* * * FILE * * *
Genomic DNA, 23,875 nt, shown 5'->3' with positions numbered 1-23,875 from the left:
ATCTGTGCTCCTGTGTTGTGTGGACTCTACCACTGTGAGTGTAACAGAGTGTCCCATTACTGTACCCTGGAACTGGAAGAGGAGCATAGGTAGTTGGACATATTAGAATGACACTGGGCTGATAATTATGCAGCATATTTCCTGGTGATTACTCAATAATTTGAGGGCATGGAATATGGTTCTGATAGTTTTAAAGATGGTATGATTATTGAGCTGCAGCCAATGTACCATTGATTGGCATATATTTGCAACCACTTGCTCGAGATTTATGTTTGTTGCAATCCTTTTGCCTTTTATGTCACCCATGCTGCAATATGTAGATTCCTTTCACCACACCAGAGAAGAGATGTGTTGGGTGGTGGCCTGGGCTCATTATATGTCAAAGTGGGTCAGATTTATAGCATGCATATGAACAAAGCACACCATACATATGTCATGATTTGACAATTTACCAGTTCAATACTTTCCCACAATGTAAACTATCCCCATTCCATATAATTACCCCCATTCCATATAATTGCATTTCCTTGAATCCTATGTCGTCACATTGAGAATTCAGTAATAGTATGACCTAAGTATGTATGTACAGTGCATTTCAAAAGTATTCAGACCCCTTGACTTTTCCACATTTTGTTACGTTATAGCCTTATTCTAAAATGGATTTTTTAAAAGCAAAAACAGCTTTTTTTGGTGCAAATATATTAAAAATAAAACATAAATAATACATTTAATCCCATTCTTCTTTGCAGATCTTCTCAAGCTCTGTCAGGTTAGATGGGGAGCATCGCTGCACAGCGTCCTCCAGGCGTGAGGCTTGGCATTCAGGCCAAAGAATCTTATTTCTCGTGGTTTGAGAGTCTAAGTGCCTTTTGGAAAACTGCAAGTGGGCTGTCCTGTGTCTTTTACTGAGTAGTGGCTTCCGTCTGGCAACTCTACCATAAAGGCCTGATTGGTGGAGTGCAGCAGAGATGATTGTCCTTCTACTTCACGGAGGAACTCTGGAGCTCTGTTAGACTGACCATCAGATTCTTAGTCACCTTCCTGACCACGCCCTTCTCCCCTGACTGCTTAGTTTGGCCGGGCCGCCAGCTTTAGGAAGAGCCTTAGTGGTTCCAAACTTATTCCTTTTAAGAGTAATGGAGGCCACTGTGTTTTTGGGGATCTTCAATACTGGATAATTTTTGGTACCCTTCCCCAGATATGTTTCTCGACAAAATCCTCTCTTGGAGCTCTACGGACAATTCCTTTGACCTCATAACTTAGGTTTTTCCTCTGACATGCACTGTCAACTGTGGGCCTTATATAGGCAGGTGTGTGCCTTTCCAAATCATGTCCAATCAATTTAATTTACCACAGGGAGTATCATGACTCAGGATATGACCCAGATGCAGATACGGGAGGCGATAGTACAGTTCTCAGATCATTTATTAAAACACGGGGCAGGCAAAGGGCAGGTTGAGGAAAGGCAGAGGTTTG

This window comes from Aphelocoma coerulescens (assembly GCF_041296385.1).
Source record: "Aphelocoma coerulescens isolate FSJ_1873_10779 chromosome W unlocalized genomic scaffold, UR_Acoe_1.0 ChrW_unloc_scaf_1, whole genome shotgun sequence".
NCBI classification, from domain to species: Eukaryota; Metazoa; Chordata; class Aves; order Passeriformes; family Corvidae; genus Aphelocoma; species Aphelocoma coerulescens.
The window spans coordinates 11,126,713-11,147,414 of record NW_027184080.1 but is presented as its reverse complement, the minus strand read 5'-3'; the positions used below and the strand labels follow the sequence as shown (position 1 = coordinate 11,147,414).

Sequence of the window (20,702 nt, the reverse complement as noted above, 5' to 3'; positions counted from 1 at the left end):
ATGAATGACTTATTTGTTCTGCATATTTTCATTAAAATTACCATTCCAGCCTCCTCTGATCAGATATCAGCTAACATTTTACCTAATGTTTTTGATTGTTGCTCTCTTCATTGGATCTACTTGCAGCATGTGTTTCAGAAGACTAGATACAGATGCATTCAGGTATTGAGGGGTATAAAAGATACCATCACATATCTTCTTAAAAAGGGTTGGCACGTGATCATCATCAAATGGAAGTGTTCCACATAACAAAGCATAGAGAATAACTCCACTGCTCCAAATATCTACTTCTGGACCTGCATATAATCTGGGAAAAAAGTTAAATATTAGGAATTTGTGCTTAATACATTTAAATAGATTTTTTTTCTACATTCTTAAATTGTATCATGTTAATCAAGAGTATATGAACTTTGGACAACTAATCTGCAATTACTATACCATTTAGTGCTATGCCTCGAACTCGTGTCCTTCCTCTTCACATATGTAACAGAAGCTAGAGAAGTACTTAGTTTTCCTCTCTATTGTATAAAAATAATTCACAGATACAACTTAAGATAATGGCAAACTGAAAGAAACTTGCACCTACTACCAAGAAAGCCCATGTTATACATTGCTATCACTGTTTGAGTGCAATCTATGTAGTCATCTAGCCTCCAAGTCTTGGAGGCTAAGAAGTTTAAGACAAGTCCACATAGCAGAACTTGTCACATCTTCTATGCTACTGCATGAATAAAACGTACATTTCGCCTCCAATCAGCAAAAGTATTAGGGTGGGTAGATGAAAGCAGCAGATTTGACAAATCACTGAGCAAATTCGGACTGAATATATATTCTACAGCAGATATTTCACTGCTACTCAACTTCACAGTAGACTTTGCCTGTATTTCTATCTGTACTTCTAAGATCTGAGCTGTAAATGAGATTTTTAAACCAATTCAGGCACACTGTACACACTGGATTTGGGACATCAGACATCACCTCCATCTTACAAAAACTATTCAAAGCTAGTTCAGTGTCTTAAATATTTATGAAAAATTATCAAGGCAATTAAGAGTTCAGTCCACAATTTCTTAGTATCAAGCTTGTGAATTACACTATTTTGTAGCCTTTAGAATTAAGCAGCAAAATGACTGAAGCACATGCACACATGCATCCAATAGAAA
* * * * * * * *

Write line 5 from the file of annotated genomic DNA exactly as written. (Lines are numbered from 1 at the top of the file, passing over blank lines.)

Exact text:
NCBI classification, from domain to species: Eukaryota; Metazoa; Chordata; class Aves; order Passeriformes; family Corvidae; genus Aphelocoma; species Aphelocoma coerulescens.